U.S.: The Economy Slows -- From A Gallop To A Canter
When the Federal Reserve did the expected on June 30 and raised interest rates, its aim was to start removing the excessive stimulus coursing through the economy. But changes in monetary policy take a while to work through the system. Recent news reports suggest that demand may have been easing before the Fed increased its target for the federal funds rate by a quarter-point, from 1% to 1.25%. That slowing should make the Fed's job easier.
In its accompanying statement, the Fed said the upside and downside risks to achieving sustainable economic growth and price stability are about equal. Policymakers also noted, even after the rate hike, that monetary policy "remains accommodative," and they repeated their goal to remove that stimulus at a "measured" pace. However, the Fed left the door open for more rapid hikes if needed "to fulfill its obligation to maintain price stability."
The Fed's assessment of the economy and its hints about future policy moves echoed sentiments mentioned after the May 4 meeting. This consistency reassured the financial markets. The "measured" language is widely viewed as a signal that the Fed will continue with quarter-point hikes, probably at each meeting, until the funds rate reaches a level that neither helps nor harms growth.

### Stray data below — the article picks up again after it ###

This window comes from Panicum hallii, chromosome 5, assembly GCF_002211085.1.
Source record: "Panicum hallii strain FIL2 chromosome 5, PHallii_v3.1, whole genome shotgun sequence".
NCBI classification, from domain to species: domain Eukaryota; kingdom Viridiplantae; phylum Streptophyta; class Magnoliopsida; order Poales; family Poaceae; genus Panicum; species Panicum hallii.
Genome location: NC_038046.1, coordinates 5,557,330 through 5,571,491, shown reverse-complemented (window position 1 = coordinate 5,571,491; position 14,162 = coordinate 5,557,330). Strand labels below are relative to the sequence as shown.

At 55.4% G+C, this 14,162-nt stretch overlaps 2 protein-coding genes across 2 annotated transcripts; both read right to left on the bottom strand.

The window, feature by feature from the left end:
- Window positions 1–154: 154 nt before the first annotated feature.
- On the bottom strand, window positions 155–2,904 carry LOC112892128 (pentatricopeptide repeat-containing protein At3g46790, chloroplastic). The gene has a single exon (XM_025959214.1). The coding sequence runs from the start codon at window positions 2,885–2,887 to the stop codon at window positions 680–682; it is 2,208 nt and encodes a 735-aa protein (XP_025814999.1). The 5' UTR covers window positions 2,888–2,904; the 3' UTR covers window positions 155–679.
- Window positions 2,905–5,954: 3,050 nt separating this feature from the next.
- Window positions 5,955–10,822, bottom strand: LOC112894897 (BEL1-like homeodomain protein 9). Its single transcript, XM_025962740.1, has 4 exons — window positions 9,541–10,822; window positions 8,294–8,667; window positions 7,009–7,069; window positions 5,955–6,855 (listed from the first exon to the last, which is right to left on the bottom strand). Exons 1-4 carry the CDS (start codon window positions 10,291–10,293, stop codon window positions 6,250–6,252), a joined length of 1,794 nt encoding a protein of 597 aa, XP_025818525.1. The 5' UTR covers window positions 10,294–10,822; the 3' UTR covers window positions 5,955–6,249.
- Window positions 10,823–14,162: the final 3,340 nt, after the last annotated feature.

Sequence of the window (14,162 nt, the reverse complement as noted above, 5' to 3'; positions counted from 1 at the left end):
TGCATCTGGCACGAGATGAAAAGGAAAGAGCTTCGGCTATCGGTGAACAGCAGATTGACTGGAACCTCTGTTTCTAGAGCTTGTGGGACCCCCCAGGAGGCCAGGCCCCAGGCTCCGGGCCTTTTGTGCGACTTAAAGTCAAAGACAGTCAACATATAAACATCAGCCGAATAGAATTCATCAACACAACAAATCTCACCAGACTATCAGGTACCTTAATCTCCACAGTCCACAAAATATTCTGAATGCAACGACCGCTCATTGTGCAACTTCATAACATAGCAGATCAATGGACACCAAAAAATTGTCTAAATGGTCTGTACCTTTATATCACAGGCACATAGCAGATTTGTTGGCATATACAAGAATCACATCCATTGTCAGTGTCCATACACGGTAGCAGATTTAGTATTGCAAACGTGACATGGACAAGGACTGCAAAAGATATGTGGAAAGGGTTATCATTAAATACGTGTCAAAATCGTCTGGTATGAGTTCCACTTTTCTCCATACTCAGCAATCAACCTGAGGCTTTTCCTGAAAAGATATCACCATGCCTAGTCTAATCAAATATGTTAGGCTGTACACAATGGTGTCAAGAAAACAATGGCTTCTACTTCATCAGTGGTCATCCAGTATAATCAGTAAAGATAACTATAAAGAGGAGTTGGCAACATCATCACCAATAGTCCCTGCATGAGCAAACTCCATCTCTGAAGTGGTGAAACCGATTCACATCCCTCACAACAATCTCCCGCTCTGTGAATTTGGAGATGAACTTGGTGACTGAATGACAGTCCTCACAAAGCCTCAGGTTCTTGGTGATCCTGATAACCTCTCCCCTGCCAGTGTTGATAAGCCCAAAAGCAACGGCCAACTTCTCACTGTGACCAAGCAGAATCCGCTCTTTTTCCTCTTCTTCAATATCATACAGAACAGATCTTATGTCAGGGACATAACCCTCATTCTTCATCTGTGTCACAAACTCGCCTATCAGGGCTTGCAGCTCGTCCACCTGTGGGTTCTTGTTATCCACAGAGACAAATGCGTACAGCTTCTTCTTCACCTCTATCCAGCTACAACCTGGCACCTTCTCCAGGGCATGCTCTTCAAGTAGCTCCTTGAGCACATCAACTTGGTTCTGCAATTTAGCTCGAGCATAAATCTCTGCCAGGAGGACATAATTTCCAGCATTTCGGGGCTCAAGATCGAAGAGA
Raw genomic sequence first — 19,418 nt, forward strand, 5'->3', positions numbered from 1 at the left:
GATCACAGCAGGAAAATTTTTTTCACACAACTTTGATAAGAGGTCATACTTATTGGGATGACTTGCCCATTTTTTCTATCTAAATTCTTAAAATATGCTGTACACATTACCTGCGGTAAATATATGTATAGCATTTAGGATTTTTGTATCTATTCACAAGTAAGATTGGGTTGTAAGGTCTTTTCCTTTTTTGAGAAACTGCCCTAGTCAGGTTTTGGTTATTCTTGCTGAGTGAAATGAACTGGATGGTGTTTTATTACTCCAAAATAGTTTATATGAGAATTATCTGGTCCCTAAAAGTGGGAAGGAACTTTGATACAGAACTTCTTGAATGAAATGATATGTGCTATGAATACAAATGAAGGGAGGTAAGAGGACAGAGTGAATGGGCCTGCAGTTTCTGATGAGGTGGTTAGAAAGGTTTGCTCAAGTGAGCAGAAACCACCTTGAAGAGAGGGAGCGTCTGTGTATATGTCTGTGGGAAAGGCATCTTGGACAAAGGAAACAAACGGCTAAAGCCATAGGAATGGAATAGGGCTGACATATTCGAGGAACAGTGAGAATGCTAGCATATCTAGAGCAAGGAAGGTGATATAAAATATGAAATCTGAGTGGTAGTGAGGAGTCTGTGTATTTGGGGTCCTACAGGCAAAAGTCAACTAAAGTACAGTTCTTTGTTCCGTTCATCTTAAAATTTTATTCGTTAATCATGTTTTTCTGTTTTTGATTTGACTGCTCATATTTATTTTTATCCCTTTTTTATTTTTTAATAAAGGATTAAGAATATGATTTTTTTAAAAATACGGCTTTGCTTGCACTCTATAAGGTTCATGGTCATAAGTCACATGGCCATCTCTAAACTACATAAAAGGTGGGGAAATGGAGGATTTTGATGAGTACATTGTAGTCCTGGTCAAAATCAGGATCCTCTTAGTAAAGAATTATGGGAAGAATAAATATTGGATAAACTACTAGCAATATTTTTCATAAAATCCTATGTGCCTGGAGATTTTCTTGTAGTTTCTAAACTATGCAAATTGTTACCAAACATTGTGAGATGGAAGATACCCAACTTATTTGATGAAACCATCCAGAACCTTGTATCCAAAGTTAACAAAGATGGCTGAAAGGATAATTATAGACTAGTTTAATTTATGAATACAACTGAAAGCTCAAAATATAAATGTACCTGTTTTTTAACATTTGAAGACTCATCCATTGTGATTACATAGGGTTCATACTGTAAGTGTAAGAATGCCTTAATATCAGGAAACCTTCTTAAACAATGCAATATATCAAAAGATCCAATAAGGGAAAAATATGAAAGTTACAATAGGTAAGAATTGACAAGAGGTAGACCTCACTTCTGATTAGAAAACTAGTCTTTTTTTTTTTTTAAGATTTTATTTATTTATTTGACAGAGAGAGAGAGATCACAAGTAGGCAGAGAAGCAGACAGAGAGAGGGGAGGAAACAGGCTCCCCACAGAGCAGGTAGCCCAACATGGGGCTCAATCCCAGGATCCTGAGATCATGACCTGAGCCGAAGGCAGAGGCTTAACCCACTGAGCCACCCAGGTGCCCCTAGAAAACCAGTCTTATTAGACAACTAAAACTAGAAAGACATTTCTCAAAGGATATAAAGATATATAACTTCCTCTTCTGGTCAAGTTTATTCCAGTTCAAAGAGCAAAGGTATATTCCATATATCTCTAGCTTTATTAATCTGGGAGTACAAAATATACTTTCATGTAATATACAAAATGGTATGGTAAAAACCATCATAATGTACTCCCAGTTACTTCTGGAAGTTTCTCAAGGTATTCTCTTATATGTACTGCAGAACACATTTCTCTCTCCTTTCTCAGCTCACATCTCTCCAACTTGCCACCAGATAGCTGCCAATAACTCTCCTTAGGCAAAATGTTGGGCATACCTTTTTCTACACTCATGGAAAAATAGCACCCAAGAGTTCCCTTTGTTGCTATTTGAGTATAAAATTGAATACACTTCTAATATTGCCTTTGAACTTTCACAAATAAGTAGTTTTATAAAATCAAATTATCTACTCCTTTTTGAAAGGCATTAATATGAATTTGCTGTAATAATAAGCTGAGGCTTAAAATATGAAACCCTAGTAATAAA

Don't expect the economy to react immediately to the June hike. True, in today's just-in-time environment, financial markets adjust more quickly than they once did to Fed action. But policy moves work best when a few of them have accumulated in the system. So even if the Fed bumps up rates at every meeting, the effects won't be fully felt until much later this year.
For now, the economy seems to be responding to the financial and policy conditions in place before June 30. Consider the spring increase in long-term rates. Part of the rise was caused by the expectation of Fed action, but part was also a response to surprise jumps in the inflation numbers. Rising yields caused consumers to buy homes at a record pace in May. That surge added to second-quarter growth -- but probably stole sales from the third and fourth quarters. Higher mortgage rates also cut into refinancings, which had been a big source of funds for consumer spending. In addition, the boost from last year's tax cuts is waning.